Just about everything is online these days. Many of the items that used to require going to a store to purchase can now be acquired from the comfort of your living room or on the go with your smartphone or tablet. Shopping isn’t the only thing that can be done online, either. It’s also possible to look for jobs, apartments, and service providers online. While the rise of online marketplaces has made shopping, job hunting, and apartment searches more convenient, it has also made us more vulnerable to scams and identity theft. Here are some tips to help you protect yourself while using online marketplaces.
Make sure that you do not give out your Personally Identifying Information (PII) until the right time. If a potential employer has not scheduled an in person interview with you, but asks for your Social Security Number to run a background check, that’s a huge red flag. In addition, you should make sure that you have seen any housing you are looking at renting or buying before you offer up your PII or any type of deposit. You should do more than just drive by, as well. Just because a building is actually there doesn’t mean it is for rent, so do yourself a favor and ask questions of the landlord / manager and don’t be afraid to voice any concerns you may have. Only once you are sure the property is legitimately available should you supply the information for a credit check needed to obtain the apartment.
Avoid alternative payment methods when making transactions online. Wire transfers, specifically via Western Union, are often used in scams. While this may be an obvious red flag when you are buying or selling something online, this can also be used in employment or housing scams. A potential employer may state that they will pay you via Western Union, or ask that you pay your first month’s rent via wire transfer. These are most likely scams and should be avoided. Other forms of payment that may signal a red flag for fraud are cashier’s checks, money grams and personal checks. These can be made fraudulently and liability will be transferred to the person taking the payment if false funds are deposited into their bank account.
Most importantly, keep in mind who is responsible for activities on online marketplaces. Most online marketplaces have a robust amount of information on avoiding scams while using their sites. Why do they do this? Because people are getting scammed and conned more and more every day. You must remember, though, that online marketplaces ARE NOT, by law responsible for any nefarious activity taking place on their websites. It’s the people involved in the transaction: you and the other party! Look at it this way – if you went into a department store and an employee ripped you off you could complain to the management of the department store and could reasonably expect for the situation to be resolved. This is not the case with sites such as Craigslist, eBay and others. The people you are doing transactions with, whether they be property managers, potential employers or merchants, are not associated with the site itself and therefore the site is not responsible for their actions. The bottom line is that if something does go wrong, there’s usually not going to be anyone to fix the problem for you.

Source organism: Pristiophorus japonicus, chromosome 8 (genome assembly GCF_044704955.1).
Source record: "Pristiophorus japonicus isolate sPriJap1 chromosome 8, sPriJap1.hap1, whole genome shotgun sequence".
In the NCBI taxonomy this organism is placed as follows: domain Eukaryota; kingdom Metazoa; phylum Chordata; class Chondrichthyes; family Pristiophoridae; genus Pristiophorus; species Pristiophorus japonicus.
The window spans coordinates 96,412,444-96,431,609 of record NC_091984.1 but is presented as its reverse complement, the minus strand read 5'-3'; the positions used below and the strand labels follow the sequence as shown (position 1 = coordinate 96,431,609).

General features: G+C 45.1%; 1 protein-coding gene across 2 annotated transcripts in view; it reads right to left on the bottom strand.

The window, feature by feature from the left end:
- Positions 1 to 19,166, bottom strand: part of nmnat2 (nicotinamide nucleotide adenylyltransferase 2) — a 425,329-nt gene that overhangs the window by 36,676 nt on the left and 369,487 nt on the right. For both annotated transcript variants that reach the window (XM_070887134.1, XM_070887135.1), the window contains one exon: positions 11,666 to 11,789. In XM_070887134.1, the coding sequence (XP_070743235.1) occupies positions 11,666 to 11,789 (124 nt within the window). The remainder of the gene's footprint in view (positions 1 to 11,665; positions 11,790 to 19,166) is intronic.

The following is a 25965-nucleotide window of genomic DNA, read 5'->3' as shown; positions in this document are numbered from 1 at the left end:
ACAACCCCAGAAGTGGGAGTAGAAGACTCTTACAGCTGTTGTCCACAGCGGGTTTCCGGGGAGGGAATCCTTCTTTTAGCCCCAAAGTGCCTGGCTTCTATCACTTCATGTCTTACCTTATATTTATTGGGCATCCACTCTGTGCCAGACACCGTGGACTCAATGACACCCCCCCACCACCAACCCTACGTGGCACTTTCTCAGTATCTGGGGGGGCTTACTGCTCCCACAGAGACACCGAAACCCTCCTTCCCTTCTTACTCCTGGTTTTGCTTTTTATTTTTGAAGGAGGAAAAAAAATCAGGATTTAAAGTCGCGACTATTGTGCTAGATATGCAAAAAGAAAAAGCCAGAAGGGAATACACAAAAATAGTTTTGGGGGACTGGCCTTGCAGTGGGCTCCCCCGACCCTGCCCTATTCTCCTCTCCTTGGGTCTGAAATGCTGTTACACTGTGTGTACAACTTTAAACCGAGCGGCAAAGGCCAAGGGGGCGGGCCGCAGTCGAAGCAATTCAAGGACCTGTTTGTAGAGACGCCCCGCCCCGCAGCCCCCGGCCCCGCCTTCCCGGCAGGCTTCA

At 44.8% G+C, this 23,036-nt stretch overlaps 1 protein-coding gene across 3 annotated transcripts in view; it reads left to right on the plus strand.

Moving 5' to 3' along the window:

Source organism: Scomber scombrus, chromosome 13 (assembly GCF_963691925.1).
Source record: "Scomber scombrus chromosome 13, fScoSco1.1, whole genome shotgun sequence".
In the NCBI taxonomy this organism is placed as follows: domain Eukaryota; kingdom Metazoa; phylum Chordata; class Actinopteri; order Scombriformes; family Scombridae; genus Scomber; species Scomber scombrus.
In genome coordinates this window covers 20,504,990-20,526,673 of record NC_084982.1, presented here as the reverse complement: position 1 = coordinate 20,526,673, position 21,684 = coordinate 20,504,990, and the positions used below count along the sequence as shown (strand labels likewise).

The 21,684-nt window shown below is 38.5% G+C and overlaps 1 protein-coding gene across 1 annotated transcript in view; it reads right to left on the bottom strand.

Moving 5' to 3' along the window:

All of these warnings make online marketplaces sound like a dangerous medium to conduct business. However, by being cautious with your information you can navigate your way through transactions to get what you need, when you need it. Keeping these tips in mind can help you avoid fraud, scams and identity theft.
About the author
Eva Velasquez is the President/CEO at the Identity Theft Resource Center, a non-profit organization which serves victims of identity theft. Velasquez previously served as the Vice President of Operations for the San Diego Better Business Bureau and spent 21 years at the San Diego District Attorney’s Office. Eva has a passion for consumer protection and privacy issues and is constantly striving to educate the public about these important topics.
Being #CyberAware in the Online Marketplace http://t.co/9olkY4xE7K with @ITRCSD #security #ncsam pic.twitter.com/25urQZBZtt
— Sticky Password (@stickypassword) October 5, 2015